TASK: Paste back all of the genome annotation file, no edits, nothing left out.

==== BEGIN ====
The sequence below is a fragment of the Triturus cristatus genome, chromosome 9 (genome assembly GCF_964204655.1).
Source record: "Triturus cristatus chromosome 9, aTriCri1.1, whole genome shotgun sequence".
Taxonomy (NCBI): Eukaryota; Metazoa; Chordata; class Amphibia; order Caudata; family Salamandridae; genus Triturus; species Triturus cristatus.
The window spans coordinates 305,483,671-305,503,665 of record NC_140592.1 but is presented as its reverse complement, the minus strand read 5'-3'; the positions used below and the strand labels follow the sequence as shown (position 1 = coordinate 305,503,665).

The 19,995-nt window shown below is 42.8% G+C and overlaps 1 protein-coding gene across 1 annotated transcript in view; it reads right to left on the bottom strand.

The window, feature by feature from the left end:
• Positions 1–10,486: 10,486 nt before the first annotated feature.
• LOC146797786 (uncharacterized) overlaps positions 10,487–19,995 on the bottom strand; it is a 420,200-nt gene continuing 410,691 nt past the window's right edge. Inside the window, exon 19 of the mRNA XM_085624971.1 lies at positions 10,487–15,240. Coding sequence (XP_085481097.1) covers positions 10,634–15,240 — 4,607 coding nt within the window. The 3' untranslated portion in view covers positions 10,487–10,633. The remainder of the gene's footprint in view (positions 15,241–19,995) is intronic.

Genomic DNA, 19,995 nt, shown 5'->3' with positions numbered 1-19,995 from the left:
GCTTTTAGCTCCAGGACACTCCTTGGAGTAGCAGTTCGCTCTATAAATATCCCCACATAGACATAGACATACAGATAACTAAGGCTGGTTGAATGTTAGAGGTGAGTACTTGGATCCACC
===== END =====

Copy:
The sequence below is a fragment of the Triturus cristatus genome, chromosome 9 (genome assembly GCF_964204655.1).
Source record: "Triturus cristatus chromosome 9, aTriCri1.1, whole genome shotgun sequence".
Taxonomy (NCBI): Eukaryota; Metazoa; Chordata; class Amphibia; order Caudata; family Salamandridae; genus Triturus; species Triturus cristatus.
The window spans coordinates 305,483,671-305,503,665 of record NC_140592.1 but is presented as its reverse complement, the minus strand read 5'-3'; the positions used below and the strand labels follow the sequence as shown (position 1 = coordinate 305,503,665).

The 19,995-nt window shown below is 42.8% G+C and overlaps 1 protein-coding gene across 1 annotated transcript in view; it reads right to left on the bottom strand.

The window, feature by feature from the left end:
• Positions 1–10,486: 10,486 nt before the first annotated feature.
• LOC146797786 (uncharacterized) overlaps positions 10,487–19,995 on the bottom strand; it is a 420,200-nt gene continuing 410,691 nt past the window's right edge. Inside the window, exon 19 of the mRNA XM_085624971.1 lies at positions 10,487–15,240. Coding sequence (XP_085481097.1) covers positions 10,634–15,240 — 4,607 coding nt within the window. The 3' untranslated portion in view covers positions 10,487–10,633. The remainder of the gene's footprint in view (positions 15,241–19,995) is intronic.

Genomic DNA, 19,995 nt, shown 5'->3' with positions numbered 1-19,995 from the left:
GCTTTTAGCTCCAGGACACTCCTTGGAGTAGCAGTTCGCTCTATAAATATCCCCACATAGACATAGACATACAGATAACTAAGGCTGGTTGAATGTTAGAGGTGAGTACTTGGATCCACC